The capacity of glass to take on different surface textures, different colours and to change its shape and physical state with such abandon means that it is exceptionally difficult to categorise. Unlike stone or wood, there is no essential ‘truth’ to glass as a material. Even things we think we know about glass can turn out to be deceptions: it isn’t always transparent; it isn’t always fragile; it doesn’t always reflect light. Thus, when sculptors turn to glass, they are able to make it perform the most extraordinary feats.

This exhibition will highlight some of the ways artists have worked with glass, sometimes using its common properties, sometimes challenging them, and often whilst making profound underlying comments on issues of identity or human frailty. The exhibition explores glass through its three different states of matter: solid, liquid and gas, which roughly correspond to specific techniques such as cast glass, poured molten glass, and blown glass.

The expectations of material and subject are cleverly subverted in many of the sculptures, such as Alena Matějka’s weighty Magic Carpets 2004, or Elliot Walker’s highly illusionistic oranges. Other sculptures use the fragility of glass in a metaphoric sense to suggest the vulnerability of the human condition, ideas that are particularly prominent in Luke Jerram’s beautiful but dangerous glass microbes.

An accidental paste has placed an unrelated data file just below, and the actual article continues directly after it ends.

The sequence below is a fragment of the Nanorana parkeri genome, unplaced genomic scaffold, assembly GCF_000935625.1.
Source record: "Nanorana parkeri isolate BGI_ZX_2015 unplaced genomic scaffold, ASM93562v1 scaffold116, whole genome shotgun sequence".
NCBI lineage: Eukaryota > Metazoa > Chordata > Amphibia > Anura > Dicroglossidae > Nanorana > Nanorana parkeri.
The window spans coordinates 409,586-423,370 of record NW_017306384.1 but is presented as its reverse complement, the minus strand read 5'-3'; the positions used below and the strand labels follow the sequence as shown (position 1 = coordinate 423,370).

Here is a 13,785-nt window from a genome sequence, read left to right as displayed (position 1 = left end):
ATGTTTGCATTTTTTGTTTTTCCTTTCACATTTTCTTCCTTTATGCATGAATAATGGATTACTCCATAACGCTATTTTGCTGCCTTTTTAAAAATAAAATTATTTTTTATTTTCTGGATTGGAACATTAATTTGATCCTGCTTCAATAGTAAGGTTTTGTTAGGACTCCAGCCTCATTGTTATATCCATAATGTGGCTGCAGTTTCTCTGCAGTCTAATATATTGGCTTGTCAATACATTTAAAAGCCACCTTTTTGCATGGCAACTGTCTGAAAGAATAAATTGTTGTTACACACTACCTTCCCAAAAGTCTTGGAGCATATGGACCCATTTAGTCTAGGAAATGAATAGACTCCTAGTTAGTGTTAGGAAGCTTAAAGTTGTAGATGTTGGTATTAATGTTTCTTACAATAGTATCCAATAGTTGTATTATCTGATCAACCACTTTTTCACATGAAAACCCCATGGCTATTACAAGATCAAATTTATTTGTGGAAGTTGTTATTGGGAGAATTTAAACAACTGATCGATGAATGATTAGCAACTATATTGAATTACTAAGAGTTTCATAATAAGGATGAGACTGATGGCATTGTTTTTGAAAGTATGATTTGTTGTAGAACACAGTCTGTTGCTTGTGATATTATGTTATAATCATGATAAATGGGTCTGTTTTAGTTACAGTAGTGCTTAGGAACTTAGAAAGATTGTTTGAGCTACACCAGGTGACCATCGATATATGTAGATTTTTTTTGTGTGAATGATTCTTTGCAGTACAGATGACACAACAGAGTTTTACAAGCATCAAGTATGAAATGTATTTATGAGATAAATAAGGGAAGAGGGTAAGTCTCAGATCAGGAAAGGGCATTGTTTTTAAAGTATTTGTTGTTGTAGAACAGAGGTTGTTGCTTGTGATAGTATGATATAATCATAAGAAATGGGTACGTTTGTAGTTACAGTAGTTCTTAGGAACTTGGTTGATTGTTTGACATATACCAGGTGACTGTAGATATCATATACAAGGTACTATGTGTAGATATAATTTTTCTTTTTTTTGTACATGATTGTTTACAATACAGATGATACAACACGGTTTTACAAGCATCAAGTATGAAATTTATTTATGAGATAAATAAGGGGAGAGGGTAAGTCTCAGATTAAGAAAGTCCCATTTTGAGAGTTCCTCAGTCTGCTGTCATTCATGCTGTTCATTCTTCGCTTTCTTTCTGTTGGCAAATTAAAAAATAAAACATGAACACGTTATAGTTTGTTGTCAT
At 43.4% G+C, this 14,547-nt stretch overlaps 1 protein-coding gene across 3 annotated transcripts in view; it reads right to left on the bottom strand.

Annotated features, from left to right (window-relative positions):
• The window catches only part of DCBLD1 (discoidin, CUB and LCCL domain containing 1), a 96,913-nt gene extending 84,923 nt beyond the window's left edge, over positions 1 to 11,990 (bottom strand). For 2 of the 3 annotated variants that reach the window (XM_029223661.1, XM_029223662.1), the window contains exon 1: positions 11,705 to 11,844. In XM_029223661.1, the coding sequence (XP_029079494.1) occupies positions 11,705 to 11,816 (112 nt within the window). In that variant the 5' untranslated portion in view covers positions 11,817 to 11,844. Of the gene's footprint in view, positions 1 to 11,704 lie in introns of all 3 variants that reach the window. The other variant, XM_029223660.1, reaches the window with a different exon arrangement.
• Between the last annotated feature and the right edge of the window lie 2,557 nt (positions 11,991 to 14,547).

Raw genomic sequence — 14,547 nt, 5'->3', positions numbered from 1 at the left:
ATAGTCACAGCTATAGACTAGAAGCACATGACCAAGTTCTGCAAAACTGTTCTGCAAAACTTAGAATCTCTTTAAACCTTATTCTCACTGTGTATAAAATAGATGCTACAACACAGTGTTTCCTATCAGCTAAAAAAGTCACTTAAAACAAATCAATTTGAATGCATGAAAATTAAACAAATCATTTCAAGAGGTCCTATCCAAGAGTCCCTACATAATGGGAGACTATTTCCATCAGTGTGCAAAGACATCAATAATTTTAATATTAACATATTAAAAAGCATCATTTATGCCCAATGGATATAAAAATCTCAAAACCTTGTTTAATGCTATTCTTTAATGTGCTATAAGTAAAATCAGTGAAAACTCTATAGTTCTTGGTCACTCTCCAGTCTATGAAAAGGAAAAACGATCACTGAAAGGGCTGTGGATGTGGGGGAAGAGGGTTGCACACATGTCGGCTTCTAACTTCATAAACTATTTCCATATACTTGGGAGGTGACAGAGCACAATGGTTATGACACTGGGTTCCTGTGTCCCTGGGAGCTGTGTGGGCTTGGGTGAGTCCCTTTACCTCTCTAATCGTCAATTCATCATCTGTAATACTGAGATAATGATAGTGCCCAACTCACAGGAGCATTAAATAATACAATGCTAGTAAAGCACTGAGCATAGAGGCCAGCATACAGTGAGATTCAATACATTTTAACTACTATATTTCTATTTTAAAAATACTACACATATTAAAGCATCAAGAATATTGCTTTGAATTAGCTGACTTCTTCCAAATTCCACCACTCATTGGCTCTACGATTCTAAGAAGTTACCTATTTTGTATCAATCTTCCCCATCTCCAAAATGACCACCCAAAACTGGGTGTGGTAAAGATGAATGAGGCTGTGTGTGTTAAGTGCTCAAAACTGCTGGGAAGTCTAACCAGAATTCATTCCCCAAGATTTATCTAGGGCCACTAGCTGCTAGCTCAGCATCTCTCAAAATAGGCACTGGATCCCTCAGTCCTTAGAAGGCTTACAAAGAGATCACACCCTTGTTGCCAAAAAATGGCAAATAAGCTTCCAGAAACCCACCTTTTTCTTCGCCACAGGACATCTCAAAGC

Glass has the capacity to render potentially ugly subjects as aesthetically beautiful objects: Mona Hatoum’s work in glass involves motifs of abjection or destruction that become deeply aesthetically pleasing when produced in glass. Subverting the decorative properties of glass – the ‘kitsch’ of traditional Murano decorative finishes, for example – can also be seen in recent work by Hew Locke and the De La Torre Brothers, which reflect upon issues of race and identity while rendering the decorative as grotesque. A disruptive approach to the everyday uses of glass, such as bottles and windows, can be seen in work by Claire Falkenstein and Joseph Kosuth in the exhibition.